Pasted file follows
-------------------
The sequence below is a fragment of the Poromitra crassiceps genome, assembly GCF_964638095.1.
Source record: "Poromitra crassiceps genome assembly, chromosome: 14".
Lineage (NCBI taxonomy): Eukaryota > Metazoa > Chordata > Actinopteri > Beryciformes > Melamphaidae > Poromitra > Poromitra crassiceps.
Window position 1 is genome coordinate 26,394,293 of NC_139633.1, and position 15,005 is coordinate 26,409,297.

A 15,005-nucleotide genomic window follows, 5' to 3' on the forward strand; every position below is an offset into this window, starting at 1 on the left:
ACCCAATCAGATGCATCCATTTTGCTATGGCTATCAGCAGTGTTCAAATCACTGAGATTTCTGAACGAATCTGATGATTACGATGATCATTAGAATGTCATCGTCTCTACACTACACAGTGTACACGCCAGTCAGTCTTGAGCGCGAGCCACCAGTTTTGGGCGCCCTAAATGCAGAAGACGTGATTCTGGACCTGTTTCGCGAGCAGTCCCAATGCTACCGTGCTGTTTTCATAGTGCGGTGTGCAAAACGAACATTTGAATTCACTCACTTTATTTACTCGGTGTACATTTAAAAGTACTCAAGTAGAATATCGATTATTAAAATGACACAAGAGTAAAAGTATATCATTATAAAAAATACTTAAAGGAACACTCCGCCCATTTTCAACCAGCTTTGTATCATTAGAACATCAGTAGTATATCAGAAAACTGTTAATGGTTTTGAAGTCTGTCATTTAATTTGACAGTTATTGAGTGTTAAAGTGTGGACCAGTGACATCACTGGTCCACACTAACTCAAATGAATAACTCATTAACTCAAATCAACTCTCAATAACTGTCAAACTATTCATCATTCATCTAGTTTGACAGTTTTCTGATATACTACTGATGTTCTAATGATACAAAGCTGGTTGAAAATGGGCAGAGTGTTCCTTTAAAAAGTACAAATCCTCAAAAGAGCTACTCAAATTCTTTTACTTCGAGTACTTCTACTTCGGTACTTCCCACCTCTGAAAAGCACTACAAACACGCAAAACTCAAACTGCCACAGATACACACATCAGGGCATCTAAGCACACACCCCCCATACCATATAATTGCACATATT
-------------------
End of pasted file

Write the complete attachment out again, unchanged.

The sequence below is a fragment of the Poromitra crassiceps genome, assembly GCF_964638095.1.
Source record: "Poromitra crassiceps genome assembly, chromosome: 14".
Lineage (NCBI taxonomy): Eukaryota > Metazoa > Chordata > Actinopteri > Beryciformes > Melamphaidae > Poromitra > Poromitra crassiceps.
Window position 1 is genome coordinate 26,394,293 of NC_139633.1, and position 15,005 is coordinate 26,409,297.

A 15,005-nucleotide genomic window follows, 5' to 3' on the forward strand; every position below is an offset into this window, starting at 1 on the left:
ACCCAATCAGATGCATCCATTTTGCTATGGCTATCAGCAGTGTTCAAATCACTGAGATTTCTGAACGAATCTGATGATTACGATGATCATTAGAATGTCATCGTCTCTACACTACACAGTGTACACGCCAGTCAGTCTTGAGCGCGAGCCACCAGTTTTGGGCGCCCTAAATGCAGAAGACGTGATTCTGGACCTGTTTCGCGAGCAGTCCCAATGCTACCGTGCTGTTTTCATAGTGCGGTGTGCAAAACGAACATTTGAATTCACTCACTTTATTTACTCGGTGTACATTTAAAAGTACTCAAGTAGAATATCGATTATTAAAATGACACAAGAGTAAAAGTATATCATTATAAAAAATACTTAAAGGAACACTCCGCCCATTTTCAACCAGCTTTGTATCATTAGAACATCAGTAGTATATCAGAAAACTGTTAATGGTTTTGAAGTCTGTCATTTAATTTGACAGTTATTGAGTGTTAAAGTGTGGACCAGTGACATCACTGGTCCACACTAACTCAAATGAATAACTCATTAACTCAAATCAACTCTCAATAACTGTCAAACTATTCATCATTCATCTAGTTTGACAGTTTTCTGATATACTACTGATGTTCTAATGATACAAAGCTGGTTGAAAATGGGCAGAGTGTTCCTTTAAAAAGTACAAATCCTCAAAAGAGCTACTCAAATTCTTTTACTTCGAGTACTTCTACTTCGGTACTTCCCACCTCTGAAAAGCACTACAAACACGCAAAACTCAAACTGCCACAGATACACACATCAGGGCATCTAAGCACACACCCCCCATACCATATAATTGCACATATT